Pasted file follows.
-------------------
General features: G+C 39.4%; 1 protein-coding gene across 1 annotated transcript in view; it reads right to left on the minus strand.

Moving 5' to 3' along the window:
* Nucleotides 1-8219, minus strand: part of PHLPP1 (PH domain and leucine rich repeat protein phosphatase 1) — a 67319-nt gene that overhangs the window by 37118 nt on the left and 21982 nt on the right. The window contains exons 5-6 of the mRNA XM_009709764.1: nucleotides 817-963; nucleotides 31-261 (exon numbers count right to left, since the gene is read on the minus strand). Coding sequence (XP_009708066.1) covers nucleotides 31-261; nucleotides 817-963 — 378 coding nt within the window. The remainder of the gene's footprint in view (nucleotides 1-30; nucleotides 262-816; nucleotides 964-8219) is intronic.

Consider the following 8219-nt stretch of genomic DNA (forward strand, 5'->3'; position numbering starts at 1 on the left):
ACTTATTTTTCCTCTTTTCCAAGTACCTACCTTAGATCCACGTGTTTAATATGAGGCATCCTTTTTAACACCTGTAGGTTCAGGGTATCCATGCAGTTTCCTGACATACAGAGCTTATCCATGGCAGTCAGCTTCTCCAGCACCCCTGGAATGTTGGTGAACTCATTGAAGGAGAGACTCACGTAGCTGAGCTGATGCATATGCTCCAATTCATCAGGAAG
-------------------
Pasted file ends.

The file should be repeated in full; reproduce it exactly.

General features: G+C 39.4%; 1 protein-coding gene across 1 annotated transcript in view; it reads right to left on the minus strand.

Moving 5' to 3' along the window:
* Nucleotides 1-8219, minus strand: part of PHLPP1 (PH domain and leucine rich repeat protein phosphatase 1) — a 67319-nt gene that overhangs the window by 37118 nt on the left and 21982 nt on the right. The window contains exons 5-6 of the mRNA XM_009709764.1: nucleotides 817-963; nucleotides 31-261 (exon numbers count right to left, since the gene is read on the minus strand). Coding sequence (XP_009708066.1) covers nucleotides 31-261; nucleotides 817-963 — 378 coding nt within the window. The remainder of the gene's footprint in view (nucleotides 1-30; nucleotides 262-816; nucleotides 964-8219) is intronic.

Consider the following 8219-nt stretch of genomic DNA (forward strand, 5'->3'; position numbering starts at 1 on the left):
ACTTATTTTTCCTCTTTTCCAAGTACCTACCTTAGATCCACGTGTTTAATATGAGGCATCCTTTTTAACACCTGTAGGTTCAGGGTATCCATGCAGTTTCCTGACATACAGAGCTTATCCATGGCAGTCAGCTTCTCCAGCACCCCTGGAATGTTGGTGAACTCATTGAAGGAGAGACTCACGTAGCTGAGCTGATGCATATGCTCCAATTCATCAGGAAG